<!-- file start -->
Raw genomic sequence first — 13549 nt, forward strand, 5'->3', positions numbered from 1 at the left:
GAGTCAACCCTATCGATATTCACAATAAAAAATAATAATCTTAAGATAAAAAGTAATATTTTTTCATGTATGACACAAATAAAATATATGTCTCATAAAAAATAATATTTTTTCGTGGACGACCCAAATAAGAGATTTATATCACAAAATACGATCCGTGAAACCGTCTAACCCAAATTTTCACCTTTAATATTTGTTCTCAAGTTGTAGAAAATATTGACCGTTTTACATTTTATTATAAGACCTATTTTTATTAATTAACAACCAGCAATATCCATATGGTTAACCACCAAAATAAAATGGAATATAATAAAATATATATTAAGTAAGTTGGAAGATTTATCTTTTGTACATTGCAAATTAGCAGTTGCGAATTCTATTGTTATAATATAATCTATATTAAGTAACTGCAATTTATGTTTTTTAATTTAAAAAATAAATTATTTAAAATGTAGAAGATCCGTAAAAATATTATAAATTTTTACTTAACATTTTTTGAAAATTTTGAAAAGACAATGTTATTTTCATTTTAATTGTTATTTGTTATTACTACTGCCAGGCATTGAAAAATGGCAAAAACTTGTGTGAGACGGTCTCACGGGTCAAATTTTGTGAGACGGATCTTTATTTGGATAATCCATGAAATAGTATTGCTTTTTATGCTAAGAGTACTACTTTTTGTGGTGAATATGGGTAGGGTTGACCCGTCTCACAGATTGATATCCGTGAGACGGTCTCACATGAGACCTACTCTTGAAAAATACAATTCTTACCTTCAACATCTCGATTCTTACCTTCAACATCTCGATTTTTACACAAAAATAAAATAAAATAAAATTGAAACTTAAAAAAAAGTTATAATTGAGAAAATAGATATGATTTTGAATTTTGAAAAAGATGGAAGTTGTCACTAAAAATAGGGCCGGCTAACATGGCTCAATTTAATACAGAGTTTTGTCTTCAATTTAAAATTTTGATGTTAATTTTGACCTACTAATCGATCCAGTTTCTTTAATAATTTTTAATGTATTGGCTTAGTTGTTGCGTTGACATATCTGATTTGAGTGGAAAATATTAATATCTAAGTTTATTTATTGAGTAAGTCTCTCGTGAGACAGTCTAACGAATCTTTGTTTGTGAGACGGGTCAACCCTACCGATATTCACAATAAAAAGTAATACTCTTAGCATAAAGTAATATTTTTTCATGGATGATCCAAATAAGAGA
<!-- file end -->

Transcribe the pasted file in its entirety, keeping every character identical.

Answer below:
Raw genomic sequence first — 13549 nt, forward strand, 5'->3', positions numbered from 1 at the left:
GAGTCAACCCTATCGATATTCACAATAAAAAATAATAATCTTAAGATAAAAAGTAATATTTTTTCATGTATGACACAAATAAAATATATGTCTCATAAAAAATAATATTTTTTCGTGGACGACCCAAATAAGAGATTTATATCACAAAATACGATCCGTGAAACCGTCTAACCCAAATTTTCACCTTTAATATTTGTTCTCAAGTTGTAGAAAATATTGACCGTTTTACATTTTATTATAAGACCTATTTTTATTAATTAACAACCAGCAATATCCATATGGTTAACCACCAAAATAAAATGGAATATAATAAAATATATATTAAGTAAGTTGGAAGATTTATCTTTTGTACATTGCAAATTAGCAGTTGCGAATTCTATTGTTATAATATAATCTATATTAAGTAACTGCAATTTATGTTTTTTAATTTAAAAAATAAATTATTTAAAATGTAGAAGATCCGTAAAAATATTATAAATTTTTACTTAACATTTTTTGAAAATTTTGAAAAGACAATGTTATTTTCATTTTAATTGTTATTTGTTATTACTACTGCCAGGCATTGAAAAATGGCAAAAACTTGTGTGAGACGGTCTCACGGGTCAAATTTTGTGAGACGGATCTTTATTTGGATAATCCATGAAATAGTATTGCTTTTTATGCTAAGAGTACTACTTTTTGTGGTGAATATGGGTAGGGTTGACCCGTCTCACAGATTGATATCCGTGAGACGGTCTCACATGAGACCTACTCTTGAAAAATACAATTCTTACCTTCAACATCTCGATTCTTACCTTCAACATCTCGATTTTTACACAAAAATAAAATAAAATAAAATTGAAACTTAAAAAAAAGTTATAATTGAGAAAATAGATATGATTTTGAATTTTGAAAAAGATGGAAGTTGTCACTAAAAATAGGGCCGGCTAACATGGCTCAATTTAATACAGAGTTTTGTCTTCAATTTAAAATTTTGATGTTAATTTTGACCTACTAATCGATCCAGTTTCTTTAATAATTTTTAATGTATTGGCTTAGTTGTTGCGTTGACATATCTGATTTGAGTGGAAAATATTAATATCTAAGTTTATTTATTGAGTAAGTCTCTCGTGAGACAGTCTAACGAATCTTTGTTTGTGAGACGGGTCAACCCTACCGATATTCACAATAAAAAGTAATACTCTTAGCATAAAGTAATATTTTTTCATGGATGATCCAAATAAGAGA